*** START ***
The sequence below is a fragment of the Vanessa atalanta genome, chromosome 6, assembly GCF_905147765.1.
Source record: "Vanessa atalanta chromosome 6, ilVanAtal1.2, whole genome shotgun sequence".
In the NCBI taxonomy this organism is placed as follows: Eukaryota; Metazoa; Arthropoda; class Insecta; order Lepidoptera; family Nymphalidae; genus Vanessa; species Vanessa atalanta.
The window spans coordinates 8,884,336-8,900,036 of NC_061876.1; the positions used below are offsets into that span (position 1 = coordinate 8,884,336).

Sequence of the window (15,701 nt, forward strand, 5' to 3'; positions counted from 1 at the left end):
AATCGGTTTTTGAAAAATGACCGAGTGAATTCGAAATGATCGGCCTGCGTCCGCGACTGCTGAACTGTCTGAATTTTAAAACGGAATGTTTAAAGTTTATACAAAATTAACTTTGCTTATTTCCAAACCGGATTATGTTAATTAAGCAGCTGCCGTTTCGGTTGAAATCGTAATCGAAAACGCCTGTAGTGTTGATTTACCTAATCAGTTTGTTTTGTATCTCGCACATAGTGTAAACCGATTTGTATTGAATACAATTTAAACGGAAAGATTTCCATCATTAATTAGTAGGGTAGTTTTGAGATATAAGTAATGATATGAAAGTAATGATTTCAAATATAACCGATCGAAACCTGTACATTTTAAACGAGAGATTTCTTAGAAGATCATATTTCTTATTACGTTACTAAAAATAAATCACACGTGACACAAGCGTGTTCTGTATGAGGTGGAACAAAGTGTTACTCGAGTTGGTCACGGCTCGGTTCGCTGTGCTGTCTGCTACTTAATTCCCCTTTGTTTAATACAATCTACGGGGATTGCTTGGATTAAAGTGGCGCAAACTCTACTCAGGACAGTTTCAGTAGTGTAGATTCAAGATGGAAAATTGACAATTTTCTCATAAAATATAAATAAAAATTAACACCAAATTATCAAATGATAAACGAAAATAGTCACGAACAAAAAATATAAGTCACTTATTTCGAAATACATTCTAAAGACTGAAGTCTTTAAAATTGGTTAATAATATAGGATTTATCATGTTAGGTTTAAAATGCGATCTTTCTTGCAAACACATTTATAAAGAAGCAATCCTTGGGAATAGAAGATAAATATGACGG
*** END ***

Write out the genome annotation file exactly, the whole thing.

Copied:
The sequence below is a fragment of the Vanessa atalanta genome, chromosome 6, assembly GCF_905147765.1.
Source record: "Vanessa atalanta chromosome 6, ilVanAtal1.2, whole genome shotgun sequence".
In the NCBI taxonomy this organism is placed as follows: Eukaryota; Metazoa; Arthropoda; class Insecta; order Lepidoptera; family Nymphalidae; genus Vanessa; species Vanessa atalanta.
The window spans coordinates 8,884,336-8,900,036 of NC_061876.1; the positions used below are offsets into that span (position 1 = coordinate 8,884,336).

Sequence of the window (15,701 nt, forward strand, 5' to 3'; positions counted from 1 at the left end):
AATCGGTTTTTGAAAAATGACCGAGTGAATTCGAAATGATCGGCCTGCGTCCGCGACTGCTGAACTGTCTGAATTTTAAAACGGAATGTTTAAAGTTTATACAAAATTAACTTTGCTTATTTCCAAACCGGATTATGTTAATTAAGCAGCTGCCGTTTCGGTTGAAATCGTAATCGAAAACGCCTGTAGTGTTGATTTACCTAATCAGTTTGTTTTGTATCTCGCACATAGTGTAAACCGATTTGTATTGAATACAATTTAAACGGAAAGATTTCCATCATTAATTAGTAGGGTAGTTTTGAGATATAAGTAATGATATGAAAGTAATGATTTCAAATATAACCGATCGAAACCTGTACATTTTAAACGAGAGATTTCTTAGAAGATCATATTTCTTATTACGTTACTAAAAATAAATCACACGTGACACAAGCGTGTTCTGTATGAGGTGGAACAAAGTGTTACTCGAGTTGGTCACGGCTCGGTTCGCTGTGCTGTCTGCTACTTAATTCCCCTTTGTTTAATACAATCTACGGGGATTGCTTGGATTAAAGTGGCGCAAACTCTACTCAGGACAGTTTCAGTAGTGTAGATTCAAGATGGAAAATTGACAATTTTCTCATAAAATATAAATAAAAATTAACACCAAATTATCAAATGATAAACGAAAATAGTCACGAACAAAAAATATAAGTCACTTATTTCGAAATACATTCTAAAGACTGAAGTCTTTAAAATTGGTTAATAATATAGGATTTATCATGTTAGGTTTAAAATGCGATCTTTCTTGCAAACACATTTATAAAGAAGCAATCCTTGGGAATAGAAGATAAATATGACGG